Challenge in Af-Pak is to make gains durable: US review

The US administration`s Af-Pak strategy has resulted in substantial gains in the war against terrorism, but the challenge now is to make these gains "durable and sustainable".

Updated: Dec 16, 2010, 18:10 PM IST

Washington: The US administration`s
Af-Pak strategy has resulted in substantial gains in the war
against terrorism, but the challenge now is to make these
gains "durable and sustainable", a review of the one-year-old
American policy said on Thursday.

President Barack Obama had announced the Af-Pak policy
last year as he unveiled a 30,000-strong troop surge to
Afghanistan, amid plans to bring back US troops by next July
in a conditions-based drawdown.

"While the strategy is showing progress across all
three assessed areas of al Qaeda, Pakistan and Afghanistan,
the challenge remains to make our gains durable and
sustainable," a five-page overview of the report says.

With regard to al Qaeda, the report says the US must
must remain focused on making further progress toward the
strategic defeat of Osama Bin Laden-led organisation which
will require the sustained denial of the group`s safe haven in
the tribal areas of western Pakistan, among other factors.

"And in Afghanistan, we are confronting the inherent
challenges of a war-torn nation working to restore basic
stability and security in the face of a resilient insurgency
that finds shelter in a neighboring sanctuary.

"More broadly, we must continue to place the
Afghanistan and Pakistan challenges in larger and better
integrated political and regional contexts," the report said.
The core goal of the US strategy in Afghanistan and
Pakistan "remains to disrupt, dismantle and eventually defeat"
al Qaeda in the region and to prevent its return to either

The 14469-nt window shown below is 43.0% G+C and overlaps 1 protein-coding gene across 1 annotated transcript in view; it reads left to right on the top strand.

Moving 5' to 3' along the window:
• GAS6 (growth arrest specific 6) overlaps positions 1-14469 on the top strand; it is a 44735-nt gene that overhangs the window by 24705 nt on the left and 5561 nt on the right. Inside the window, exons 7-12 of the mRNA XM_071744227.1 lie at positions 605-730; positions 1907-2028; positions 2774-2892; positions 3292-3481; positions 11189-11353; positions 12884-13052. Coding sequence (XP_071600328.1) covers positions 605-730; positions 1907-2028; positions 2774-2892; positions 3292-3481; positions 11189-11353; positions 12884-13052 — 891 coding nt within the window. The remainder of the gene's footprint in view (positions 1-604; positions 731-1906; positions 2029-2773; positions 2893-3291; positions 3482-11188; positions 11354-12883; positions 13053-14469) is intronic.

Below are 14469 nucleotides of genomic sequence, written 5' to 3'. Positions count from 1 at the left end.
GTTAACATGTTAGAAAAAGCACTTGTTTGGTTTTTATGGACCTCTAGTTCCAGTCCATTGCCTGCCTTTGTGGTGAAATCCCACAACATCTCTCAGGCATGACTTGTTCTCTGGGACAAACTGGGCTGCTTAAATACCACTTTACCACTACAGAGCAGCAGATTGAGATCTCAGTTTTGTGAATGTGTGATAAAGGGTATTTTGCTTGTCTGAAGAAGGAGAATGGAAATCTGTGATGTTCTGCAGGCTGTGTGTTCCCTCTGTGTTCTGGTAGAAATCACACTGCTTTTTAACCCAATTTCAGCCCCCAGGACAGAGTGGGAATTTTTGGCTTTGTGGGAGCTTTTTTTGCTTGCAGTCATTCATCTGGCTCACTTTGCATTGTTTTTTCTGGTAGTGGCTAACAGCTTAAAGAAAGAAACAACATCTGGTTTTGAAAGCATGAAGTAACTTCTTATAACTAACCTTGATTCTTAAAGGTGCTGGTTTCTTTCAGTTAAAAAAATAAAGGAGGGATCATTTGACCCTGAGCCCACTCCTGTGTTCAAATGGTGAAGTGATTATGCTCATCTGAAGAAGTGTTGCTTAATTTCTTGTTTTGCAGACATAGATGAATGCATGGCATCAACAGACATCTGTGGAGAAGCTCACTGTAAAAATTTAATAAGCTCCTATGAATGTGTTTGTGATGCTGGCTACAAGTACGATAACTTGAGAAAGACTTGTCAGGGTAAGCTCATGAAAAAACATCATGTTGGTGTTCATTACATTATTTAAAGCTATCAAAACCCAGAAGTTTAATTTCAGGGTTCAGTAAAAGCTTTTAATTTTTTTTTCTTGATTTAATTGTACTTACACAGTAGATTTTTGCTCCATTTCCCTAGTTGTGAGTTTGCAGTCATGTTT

country, said the first review report that will be release
later tonight.

Specific components of its strategy for Afghanistan
and Pakistan are working well and there are notable
operational gains, it said.

It said the al Qaeda`s senior leadership in Pakistan
is weaker and under more sustained pressure than at any other
point since it fled Afghanistan in 2001.

In Afghanistan, the momentum achieved by the Taliban
in recent years has been arrested in much of the country and
reversed in some key areas, although these gains remain
fragile and reversible, it said.

"The accelerated deployment of US and international
military and civilian resources to the region that began in
July 2009 and continued after the President`s policy review
last fall has enabled progress and heightened the sense of
purpose within the United States government, among our
coalition partners, and in the region," the review said.

As a result, the US strategy in Afghanistan is setting
the conditions to begin the responsible reduction of US forces
in July 2011, it said.

"This review also underscores the importance of a
sustained long-term commitment to the region in Pakistan, by
way of our growing strategic partnership; and in Afghanistan,
as reflected by our own long-term commitment, as well as the
NATO Lisbon Summit`s two outcomes: the goal for Afghans to
assume the lead for security across the country by 2014, and
NATO`s enduring commitment beyond 2014," the report said.

The Afghanistan and Pakistan Annual Review was
directed by President Obama in December 2009 to be a National
Security Staff (NSS)-led assessment of US strategy in
Afghanistan and Pakistan.

Obama had directed it be diagnostic in nature. The
2010 annual review began with a data collection phase
conducted from October 12 through November 10.

A series of eight working-group and deputy-level
meetings were convened from November 16 through December 1 to
discuss various inputs, identify findings, and assess the
trajectory and pace of progress.

A draft classified report, which took into account
significant comments from departments and agencies, was
reviewed in a series of formal Deputies, Principals, and NSC
meetings held from December 3-14.

Inputs to the review came from across the US
government.

An inter-agency team visited Afghanistan and Pakistan
from October 25 through November 4 to discuss the situation
with key leaders in the field and witness elements of the
strategy first-hand.

In addition, the review built heavily on the outcomes
of the November 20 NATO Summit held in Lisbon.

Finally, in coordination with the US embassies in
Pakistan and Afghanistan, the US Mission to NATO, and the
Department of State, the review included consultation with key
allies and partners on the situations in the two restive
neighbouring states.

PTI